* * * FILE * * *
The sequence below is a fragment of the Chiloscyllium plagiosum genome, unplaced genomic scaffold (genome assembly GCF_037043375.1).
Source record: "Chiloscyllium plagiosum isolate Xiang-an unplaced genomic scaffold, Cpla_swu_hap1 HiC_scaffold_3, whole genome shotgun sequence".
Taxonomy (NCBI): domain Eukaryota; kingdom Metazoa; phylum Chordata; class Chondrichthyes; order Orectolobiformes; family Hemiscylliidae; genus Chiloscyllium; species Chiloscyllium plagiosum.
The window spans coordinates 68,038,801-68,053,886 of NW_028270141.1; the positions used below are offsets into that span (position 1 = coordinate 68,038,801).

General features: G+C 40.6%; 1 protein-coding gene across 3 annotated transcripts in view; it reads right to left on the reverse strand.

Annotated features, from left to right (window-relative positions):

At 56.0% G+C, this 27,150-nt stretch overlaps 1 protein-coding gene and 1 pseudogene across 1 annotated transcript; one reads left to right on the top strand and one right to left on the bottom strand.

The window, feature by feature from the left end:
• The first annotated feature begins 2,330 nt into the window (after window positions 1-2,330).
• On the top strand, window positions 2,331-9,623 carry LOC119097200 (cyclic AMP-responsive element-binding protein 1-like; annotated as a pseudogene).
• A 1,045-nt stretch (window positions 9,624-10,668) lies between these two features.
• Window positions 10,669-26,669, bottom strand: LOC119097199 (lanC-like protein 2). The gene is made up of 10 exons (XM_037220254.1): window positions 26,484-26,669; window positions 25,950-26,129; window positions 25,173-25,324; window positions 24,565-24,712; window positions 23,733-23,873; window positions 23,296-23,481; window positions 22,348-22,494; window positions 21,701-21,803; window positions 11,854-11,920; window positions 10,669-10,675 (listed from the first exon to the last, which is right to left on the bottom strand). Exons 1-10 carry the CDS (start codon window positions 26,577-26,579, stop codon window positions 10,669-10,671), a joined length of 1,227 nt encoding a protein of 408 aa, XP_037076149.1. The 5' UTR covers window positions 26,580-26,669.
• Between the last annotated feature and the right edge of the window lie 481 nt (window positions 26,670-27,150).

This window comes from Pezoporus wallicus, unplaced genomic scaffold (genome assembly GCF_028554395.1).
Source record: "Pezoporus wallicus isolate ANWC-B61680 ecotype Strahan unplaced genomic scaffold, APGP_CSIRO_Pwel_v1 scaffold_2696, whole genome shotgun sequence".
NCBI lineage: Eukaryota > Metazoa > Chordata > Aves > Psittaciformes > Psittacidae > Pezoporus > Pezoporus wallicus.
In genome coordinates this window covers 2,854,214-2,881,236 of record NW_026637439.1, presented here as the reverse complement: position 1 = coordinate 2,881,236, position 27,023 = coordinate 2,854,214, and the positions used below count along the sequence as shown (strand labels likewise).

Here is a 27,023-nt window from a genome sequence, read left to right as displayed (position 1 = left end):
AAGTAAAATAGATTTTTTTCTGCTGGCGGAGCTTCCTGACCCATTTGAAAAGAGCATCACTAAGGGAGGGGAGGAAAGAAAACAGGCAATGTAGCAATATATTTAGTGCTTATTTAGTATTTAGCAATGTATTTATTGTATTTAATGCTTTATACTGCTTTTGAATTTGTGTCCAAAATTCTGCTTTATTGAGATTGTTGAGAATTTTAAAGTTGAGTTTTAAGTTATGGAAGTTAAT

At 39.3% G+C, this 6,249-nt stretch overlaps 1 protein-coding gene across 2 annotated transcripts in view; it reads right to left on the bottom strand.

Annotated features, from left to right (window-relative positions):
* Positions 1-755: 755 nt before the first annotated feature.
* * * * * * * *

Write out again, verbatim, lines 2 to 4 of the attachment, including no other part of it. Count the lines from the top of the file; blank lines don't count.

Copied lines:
Source record: "Chiloscyllium plagiosum isolate Xiang-an unplaced genomic scaffold, Cpla_swu_hap1 HiC_scaffold_3, whole genome shotgun sequence".
Taxonomy (NCBI): domain Eukaryota; kingdom Metazoa; phylum Chordata; class Chondrichthyes; order Orectolobiformes; family Hemiscylliidae; genus Chiloscyllium; species Chiloscyllium plagiosum.
The window spans coordinates 68,038,801-68,053,886 of NW_028270141.1; the positions used below are offsets into that span (position 1 = coordinate 68,038,801).